Idaho farmgate cash receipts and net farm income held near highs in 2023. Price changes varied greatly across commodities, but improved yields kept overall cash receipts elevated. Increased input costs, particularly interest expenses, led to a moderate decline in net farm income.

Wilder brett
Area Extension Educator – Farm Business Management / University of Idaho
Department of Agricultural Economics and Rural Sociology / University of Idaho

Cash receipts for livestock and crops in 2023 are estimated at $11.2 billion, a 1% decrease over 2022. Cash receipts for milk, Idaho’s leading agricultural commodity, were estimated to be 18% lower than 2022’s. Those for potatoes, Idaho’s highest-revenue crop, were estimated to be 14% higher than 2022’s. Net farm income for 2023 was estimated at $3.8 billion, 11% lower than in 2022 but still 58% above the 10-year average. At $8.5 billion, estimated expenses are expected to reach a record high, up 4% over 2022. Fortunately, strong prices and yields for most commodities should keep a majority of operators in the black.


  • Exports from farms and food processors create a ripple effect throughout Idaho’s economy, ultimately helping to make agribusiness one of Idaho’s largest industries. About $1 of every $6 in sales is directly or indirectly created by agribusiness.
  • Idaho, the top potato producer, is estimated to see another record year, with cash receipts of $1.3 million, up from $1.2 million in 2022.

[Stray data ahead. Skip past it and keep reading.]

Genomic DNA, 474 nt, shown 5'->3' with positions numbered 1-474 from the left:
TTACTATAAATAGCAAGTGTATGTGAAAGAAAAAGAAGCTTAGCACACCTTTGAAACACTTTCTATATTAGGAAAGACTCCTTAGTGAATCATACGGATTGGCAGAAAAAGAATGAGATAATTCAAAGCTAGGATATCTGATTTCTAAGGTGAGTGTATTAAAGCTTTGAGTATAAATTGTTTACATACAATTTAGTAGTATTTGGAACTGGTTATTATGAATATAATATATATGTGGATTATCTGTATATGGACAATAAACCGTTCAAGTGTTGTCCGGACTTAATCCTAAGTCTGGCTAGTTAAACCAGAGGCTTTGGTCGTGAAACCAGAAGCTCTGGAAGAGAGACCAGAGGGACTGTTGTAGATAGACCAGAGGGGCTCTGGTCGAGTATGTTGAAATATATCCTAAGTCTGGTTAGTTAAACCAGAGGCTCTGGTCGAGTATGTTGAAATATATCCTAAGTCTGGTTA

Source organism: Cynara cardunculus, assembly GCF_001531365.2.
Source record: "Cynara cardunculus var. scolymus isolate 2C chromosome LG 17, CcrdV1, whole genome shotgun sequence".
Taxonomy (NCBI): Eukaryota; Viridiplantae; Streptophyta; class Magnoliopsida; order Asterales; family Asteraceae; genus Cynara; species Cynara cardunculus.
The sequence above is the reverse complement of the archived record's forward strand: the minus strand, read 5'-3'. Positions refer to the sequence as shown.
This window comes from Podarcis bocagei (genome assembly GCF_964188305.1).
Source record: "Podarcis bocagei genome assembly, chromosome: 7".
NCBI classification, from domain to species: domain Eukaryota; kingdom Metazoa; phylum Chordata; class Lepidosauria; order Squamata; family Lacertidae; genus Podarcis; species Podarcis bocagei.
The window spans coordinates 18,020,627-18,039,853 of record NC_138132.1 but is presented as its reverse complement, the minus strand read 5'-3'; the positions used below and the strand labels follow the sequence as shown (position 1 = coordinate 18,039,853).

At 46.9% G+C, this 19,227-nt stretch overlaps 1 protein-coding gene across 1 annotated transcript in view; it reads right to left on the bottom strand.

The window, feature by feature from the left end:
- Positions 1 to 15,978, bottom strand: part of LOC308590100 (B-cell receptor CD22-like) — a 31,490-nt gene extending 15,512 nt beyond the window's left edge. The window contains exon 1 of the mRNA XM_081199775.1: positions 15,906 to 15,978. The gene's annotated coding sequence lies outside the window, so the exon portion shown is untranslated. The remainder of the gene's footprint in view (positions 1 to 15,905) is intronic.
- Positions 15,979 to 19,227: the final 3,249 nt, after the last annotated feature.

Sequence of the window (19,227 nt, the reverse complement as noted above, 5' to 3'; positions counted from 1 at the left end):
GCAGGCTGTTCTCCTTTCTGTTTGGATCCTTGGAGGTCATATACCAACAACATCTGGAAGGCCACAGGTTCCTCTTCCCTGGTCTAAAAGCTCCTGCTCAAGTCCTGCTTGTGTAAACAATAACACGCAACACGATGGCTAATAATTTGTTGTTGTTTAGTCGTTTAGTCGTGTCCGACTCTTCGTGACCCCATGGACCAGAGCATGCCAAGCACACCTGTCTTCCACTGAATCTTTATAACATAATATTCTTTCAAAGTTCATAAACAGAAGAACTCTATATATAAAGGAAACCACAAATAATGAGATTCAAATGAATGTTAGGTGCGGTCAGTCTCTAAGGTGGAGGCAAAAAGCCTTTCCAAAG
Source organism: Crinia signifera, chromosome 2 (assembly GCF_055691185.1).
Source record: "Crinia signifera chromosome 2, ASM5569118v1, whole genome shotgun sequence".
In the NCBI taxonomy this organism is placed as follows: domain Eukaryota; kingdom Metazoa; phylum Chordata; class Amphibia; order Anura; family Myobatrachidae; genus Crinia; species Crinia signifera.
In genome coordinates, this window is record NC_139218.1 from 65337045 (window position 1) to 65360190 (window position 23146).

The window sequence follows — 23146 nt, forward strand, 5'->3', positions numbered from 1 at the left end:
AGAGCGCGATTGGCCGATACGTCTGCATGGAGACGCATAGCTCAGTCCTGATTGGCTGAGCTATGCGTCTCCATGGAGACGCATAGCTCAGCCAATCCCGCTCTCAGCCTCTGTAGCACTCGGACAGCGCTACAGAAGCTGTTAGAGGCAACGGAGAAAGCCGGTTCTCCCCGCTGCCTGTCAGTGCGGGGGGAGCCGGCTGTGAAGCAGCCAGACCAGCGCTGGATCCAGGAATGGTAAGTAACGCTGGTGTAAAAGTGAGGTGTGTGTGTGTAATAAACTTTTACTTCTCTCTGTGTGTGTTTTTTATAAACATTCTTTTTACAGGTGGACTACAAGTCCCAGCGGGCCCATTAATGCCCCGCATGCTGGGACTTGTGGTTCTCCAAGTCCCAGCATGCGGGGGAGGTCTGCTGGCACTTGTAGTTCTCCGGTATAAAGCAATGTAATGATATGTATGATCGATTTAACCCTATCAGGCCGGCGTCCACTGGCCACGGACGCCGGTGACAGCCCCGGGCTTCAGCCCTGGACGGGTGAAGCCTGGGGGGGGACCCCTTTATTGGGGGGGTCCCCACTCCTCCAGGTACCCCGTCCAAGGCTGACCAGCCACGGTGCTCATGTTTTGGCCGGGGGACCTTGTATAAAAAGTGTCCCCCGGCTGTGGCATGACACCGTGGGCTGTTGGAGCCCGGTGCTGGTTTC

• Cattle and calves bring in all-time high receipts in 2023 at $2.7 million, up from $2.3 million in 2022.
  • Milk sees a modest decline in estimated cash receipts for 2023 of $3.5 million, down from $4.3 billion in 2022. Revenues from milk production remain the highest of all agricultural commodities produced in Idaho.
  • Idaho agriculture is driven largely by livestock. Cash receipts from milk, cattle and calves, and other livestock (trout, sheep, etc.) comprise 57% of total agricultural cash receipts for 2023. Hay, silage, feed grains and the byproducts from sugarbeet and potato processing are used as feed for Idaho livestock.
  • Except for 2009 – a year of disastrously poor milk prices – livestock cash receipts have surpassed crop cash receipts for every year since 2001. In 2023, livestock cash receipts are estimated to surpass crop cash receipts by more than $1.6 billion.
  • Idaho’s net farm income for 2023 is estimated at $3.8 billion, down 11% from 2022’s record high of $4.2 billion.
  • Federal government payments to Idaho producers in fiscal year 2023 are estimated at $153 million, a decrease of 22% from 2022.


Contribution of agribusiness to Idaho's economy

Agribusiness is a vertically integrated industry comprising food production and processing. In providing food to national and international markets, agribusiness creates business sales and jobs throughout the Idaho economy and contributes to the state’s gross domestic product (GDP). Agribusiness export dollars ripple throughout Idaho’s economy, creating (directly and indirectly):